I found a bunch of the old scientific underground stuff back in the 1980s in some boxes, cleaning out the garage. These photos were in that stuff; they were from Top Secret magazine.
animus wrote:Here's a link with scans in higher resolution.
Thanks for that link; I've always wanted the originals, but we were never able to get them. No internet in 1984... photocopiers and postal mail!
animus wrote:What gave you the impression that they are from the 1930s?
Just from memory, though it may be documented in some of my old notebooks of that time, which I also have now. Looking at the photos on that link you supplied, there are 4 different sets. The 4th picture above does not appear to belong to the same set, as it is in color and that is the one stated as being from 1971. I'm pretty sure the others were pre-1950.
I grew up in New London, CT, which is the Navy/Submarine capitol of the world. My father worked for General Dynamics as a submarine designer. I grew up around submarines and have been on them, both diesel and nuclear. I've looked through periscopes. The park across the street was always loaded with drunk seamen on the weekends, so I've heard a lot of stories--and a lot concerning USOs (Unidentified Submerged Objects), which was one of the factors that pushed me in a metaphysical direction during my youth.
USOs were very consistent in the early days. Only two shapes, long cylinders like the one depicted and large saucers. The behaviors were about the same. They would rise out of the water, with water flying up into the air around them (like antigravity pulling it up), then they would pause for a bit and slowly rotate end-over-end, with water steaming off them, pause again, then fly off into the sky. And that is why these guys drank so much. Even drunk, telling these stories, you could still hear their voice shake from the fear in the memory.
animus wrote:Considering how calm the water looks with only a part of the craft outside there is actually good reason to believe it emerged from the ocean and went into the sky. Also it would be strange falling horizontally and suddenly be submerged vertically.
People don't realize how hard it is to keep something underwater. It's really a challenge to get a submarine to submerge--that's why I don't consider this a balloon. I've seen target balloons, they're usually full of flags and tethered to a ship, so the gunmen don't have to chase them across the sky. There is no indication of that in these photos.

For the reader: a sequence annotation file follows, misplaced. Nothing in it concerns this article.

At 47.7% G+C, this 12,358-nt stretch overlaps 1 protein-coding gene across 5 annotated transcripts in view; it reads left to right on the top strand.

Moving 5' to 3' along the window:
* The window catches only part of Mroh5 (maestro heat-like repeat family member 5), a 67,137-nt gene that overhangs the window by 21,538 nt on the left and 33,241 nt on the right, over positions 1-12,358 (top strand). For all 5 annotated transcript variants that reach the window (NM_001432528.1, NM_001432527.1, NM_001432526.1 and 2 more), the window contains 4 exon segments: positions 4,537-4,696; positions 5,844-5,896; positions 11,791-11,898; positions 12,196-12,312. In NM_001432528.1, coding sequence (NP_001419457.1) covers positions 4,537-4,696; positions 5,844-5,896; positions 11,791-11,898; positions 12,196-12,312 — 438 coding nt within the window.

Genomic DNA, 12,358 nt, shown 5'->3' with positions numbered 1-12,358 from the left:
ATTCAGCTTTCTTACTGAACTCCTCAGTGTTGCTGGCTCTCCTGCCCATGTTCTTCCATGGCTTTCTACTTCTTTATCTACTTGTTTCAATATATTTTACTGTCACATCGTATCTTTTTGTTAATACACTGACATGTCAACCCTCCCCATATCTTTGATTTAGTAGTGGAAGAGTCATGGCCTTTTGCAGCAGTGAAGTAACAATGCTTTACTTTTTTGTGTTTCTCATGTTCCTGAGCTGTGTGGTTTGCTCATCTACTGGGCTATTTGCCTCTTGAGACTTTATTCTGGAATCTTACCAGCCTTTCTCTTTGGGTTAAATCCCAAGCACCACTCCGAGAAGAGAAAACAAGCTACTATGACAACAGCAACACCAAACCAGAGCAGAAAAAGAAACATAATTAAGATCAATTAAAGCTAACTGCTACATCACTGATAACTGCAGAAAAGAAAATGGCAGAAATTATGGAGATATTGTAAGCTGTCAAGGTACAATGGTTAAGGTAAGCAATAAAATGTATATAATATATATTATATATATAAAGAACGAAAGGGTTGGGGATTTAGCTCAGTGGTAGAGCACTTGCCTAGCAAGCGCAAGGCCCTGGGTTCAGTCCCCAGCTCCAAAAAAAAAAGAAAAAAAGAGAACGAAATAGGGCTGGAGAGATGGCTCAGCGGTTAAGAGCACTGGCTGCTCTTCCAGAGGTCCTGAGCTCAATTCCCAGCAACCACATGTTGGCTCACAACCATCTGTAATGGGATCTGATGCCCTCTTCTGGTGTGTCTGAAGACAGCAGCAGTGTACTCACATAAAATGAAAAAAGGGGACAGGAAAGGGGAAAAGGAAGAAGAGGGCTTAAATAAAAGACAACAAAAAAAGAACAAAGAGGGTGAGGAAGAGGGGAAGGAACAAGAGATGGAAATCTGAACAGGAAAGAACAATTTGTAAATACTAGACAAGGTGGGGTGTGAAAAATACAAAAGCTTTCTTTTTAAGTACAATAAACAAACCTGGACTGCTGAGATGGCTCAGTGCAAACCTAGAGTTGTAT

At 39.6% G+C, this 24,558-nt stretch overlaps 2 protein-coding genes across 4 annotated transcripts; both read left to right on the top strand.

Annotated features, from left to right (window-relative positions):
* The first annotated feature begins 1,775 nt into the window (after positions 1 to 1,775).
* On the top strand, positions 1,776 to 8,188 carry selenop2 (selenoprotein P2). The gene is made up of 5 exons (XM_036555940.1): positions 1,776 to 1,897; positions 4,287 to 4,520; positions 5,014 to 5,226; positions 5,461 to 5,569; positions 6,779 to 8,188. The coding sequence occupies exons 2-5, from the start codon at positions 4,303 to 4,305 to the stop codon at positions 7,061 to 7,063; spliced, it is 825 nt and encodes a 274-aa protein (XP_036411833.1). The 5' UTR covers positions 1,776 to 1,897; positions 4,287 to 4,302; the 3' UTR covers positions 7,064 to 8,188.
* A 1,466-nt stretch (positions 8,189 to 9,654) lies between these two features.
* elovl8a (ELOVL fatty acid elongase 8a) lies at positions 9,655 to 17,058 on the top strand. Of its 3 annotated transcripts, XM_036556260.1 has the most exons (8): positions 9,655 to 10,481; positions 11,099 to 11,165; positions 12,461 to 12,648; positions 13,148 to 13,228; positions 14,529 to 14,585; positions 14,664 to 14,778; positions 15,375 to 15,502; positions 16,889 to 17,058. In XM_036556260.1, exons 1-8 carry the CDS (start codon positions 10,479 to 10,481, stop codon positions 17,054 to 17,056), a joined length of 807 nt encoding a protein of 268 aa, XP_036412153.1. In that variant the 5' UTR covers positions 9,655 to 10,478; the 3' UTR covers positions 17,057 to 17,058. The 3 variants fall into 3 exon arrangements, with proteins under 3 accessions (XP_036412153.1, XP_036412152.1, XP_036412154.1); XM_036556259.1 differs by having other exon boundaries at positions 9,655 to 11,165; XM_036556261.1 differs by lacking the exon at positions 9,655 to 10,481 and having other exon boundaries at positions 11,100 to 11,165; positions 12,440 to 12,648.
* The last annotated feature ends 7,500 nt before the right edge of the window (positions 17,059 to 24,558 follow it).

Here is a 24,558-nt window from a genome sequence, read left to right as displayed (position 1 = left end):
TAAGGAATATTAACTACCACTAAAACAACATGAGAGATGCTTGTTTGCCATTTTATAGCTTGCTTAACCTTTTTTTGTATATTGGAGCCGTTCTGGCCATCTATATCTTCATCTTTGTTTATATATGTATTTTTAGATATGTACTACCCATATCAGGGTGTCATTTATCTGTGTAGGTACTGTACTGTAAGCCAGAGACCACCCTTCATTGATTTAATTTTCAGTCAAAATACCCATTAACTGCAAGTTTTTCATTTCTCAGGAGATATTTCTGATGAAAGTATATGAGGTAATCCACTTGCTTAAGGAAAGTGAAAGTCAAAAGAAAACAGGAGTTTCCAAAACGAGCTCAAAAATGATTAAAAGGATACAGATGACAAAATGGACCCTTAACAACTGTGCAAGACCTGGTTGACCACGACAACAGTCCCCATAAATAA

Actually, I've heard stories of them entering the ocean, too, and they do the same thing, in reverse order. Pausing, flipping, then dropping into the ocean. The cylinders do it vertically, whereas the disks just submerge. And it is like the water just opens up around them, with virtually no disturbance.
No way to tell the sequence from photos; I arranged them in the order I heard the stories told.
animus wrote:But who knows if those pictures are even from the same event, if true at all?
Look at the backgrounds--the site linked has at least 4 different, probably unrelated, events.
animus wrote:LB, where did you get your knowledge on Nøkk ships? I haven't read much about the old folklores yet, nor heard for that matter, and I am not sure where to begin.
The original scientific underground had a dozen Navy guys in it, mainly because we formed it in southern Connecticut, which is a big Navy area. USOs were often a big topic of discussion, trying to figure out how these craft worked based on reported behavior, which did not make a lot of sense using conventional ship designs (boats or aircraft). We obtained a copy of the annotated version of Jessup's Case for the UFO
before it was made public, and made the association with these craft to the L-Ms. A lot of these USO sightings were in the region of Catalina Island on the west coast, which ran concurrent with legends of "water babies," which are the Nøkk.
Ilkka wrote:I wonder where is the entry hatch located in that craft. Also what is so important to boil water from its outer surface?
In the days since, we have learned that the cylinder craft are cargo ships. The end cap of the ship opens as a giant door to keep a pressure-balanced hull (which is also resonant).
That behavior of boiling off water was always puzzling. But it goes both ways--coming and going. Almost as if they accumulate some kind of anti-water in space, that has to be removed before entering the ocean, as well. I never have figured it out.